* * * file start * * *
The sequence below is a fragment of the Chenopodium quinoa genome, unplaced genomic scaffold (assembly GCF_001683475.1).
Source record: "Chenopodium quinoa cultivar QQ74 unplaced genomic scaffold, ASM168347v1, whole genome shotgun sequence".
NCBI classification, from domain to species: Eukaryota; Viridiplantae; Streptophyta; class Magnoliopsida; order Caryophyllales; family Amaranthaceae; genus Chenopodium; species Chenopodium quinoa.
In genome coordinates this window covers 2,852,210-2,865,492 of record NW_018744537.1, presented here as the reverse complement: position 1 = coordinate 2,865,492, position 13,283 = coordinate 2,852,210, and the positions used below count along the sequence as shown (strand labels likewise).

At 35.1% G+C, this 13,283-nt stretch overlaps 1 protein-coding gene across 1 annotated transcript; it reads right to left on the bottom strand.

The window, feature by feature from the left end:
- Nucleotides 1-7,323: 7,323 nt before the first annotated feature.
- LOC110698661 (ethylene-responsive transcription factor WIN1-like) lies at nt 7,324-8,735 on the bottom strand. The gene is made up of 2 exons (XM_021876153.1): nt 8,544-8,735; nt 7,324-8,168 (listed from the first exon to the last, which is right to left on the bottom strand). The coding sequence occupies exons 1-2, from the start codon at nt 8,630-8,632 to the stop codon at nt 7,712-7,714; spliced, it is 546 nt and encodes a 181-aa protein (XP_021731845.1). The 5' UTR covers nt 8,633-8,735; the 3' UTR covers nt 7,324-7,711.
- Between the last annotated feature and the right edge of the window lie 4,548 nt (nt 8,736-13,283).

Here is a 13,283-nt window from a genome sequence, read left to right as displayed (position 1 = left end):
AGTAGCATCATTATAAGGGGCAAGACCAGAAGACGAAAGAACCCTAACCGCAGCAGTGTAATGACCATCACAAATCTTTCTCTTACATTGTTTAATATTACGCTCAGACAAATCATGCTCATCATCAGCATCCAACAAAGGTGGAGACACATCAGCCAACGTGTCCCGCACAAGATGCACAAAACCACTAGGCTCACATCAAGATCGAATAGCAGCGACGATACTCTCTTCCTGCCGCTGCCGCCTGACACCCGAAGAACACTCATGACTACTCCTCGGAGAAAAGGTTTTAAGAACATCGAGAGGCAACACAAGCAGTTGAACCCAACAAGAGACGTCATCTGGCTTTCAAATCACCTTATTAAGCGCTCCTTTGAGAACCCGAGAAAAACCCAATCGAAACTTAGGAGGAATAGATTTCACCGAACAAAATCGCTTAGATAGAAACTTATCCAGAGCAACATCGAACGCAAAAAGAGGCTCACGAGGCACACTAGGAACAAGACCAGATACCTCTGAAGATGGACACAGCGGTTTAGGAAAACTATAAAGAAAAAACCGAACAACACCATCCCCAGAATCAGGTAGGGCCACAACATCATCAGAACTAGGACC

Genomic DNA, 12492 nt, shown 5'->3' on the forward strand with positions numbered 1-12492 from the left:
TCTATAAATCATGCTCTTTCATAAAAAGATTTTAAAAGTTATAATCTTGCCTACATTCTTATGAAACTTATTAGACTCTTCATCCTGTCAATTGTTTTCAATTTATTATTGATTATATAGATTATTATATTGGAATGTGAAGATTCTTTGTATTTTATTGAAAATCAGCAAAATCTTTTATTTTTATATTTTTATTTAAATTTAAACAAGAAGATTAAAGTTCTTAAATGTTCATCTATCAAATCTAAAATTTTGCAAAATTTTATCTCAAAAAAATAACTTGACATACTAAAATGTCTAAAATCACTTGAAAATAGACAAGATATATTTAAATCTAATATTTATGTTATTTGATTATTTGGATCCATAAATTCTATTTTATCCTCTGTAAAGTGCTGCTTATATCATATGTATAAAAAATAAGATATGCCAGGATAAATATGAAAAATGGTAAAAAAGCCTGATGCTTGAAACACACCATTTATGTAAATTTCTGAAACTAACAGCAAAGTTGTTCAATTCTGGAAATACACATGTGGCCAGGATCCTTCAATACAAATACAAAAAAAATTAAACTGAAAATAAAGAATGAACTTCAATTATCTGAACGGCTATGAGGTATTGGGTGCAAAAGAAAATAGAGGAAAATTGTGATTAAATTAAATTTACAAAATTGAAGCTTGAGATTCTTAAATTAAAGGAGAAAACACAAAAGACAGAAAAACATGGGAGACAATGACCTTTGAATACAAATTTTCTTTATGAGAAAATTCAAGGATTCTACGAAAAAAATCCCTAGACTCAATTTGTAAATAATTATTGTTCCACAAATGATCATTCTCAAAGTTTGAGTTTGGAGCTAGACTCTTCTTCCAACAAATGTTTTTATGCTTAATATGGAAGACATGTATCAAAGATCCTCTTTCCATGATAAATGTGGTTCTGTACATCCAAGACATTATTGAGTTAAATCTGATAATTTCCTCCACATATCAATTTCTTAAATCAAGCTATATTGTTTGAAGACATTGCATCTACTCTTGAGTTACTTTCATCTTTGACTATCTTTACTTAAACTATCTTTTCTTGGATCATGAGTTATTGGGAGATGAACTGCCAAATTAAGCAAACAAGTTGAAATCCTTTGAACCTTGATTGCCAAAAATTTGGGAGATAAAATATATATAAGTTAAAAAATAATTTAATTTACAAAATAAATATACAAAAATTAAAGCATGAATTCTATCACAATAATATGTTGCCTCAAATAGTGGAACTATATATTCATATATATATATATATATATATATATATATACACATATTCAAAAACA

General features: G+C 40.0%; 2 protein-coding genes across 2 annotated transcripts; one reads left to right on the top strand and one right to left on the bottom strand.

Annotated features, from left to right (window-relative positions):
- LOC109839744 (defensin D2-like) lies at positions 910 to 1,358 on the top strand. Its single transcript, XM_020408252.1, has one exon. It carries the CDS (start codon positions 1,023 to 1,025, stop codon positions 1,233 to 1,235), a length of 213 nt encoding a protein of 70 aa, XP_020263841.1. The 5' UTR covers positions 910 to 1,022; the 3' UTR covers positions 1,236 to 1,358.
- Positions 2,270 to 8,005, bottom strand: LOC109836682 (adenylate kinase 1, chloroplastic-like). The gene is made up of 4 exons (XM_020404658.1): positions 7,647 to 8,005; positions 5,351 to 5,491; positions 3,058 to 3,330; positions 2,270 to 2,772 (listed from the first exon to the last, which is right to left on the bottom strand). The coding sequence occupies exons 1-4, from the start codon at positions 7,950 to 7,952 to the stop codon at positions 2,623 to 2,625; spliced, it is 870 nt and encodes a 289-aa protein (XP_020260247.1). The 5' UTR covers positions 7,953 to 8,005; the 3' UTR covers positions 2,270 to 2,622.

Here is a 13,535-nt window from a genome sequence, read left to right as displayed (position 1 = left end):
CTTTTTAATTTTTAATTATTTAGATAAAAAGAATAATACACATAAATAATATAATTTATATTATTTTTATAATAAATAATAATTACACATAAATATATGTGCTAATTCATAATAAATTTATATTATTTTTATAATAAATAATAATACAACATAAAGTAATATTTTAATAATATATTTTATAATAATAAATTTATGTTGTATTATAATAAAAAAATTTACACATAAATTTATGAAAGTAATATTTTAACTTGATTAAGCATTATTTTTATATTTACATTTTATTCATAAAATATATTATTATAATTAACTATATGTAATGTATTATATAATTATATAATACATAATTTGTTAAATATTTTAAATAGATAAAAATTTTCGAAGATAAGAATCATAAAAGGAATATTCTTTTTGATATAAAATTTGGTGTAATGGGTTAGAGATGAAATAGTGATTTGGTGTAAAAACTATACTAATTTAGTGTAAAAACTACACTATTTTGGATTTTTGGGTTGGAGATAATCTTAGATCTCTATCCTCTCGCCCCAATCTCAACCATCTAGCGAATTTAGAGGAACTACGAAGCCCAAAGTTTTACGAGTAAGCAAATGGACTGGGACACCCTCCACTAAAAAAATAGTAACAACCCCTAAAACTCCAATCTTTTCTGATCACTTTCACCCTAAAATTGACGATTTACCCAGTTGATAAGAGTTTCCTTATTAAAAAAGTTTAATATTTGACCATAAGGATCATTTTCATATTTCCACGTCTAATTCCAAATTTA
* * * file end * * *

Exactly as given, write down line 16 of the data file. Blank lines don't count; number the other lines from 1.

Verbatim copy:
- LOC109839744 (defensin D2-like) lies at positions 910 to 1,358 on the top strand. Its single transcript, XM_020408252.1, has one exon. It carries the CDS (start codon positions 1,023 to 1,025, stop codon positions 1,233 to 1,235), a length of 213 nt encoding a protein of 70 aa, XP_020263841.1. The 5' UTR covers positions 910 to 1,022; the 3' UTR covers positions 1,236 to 1,358.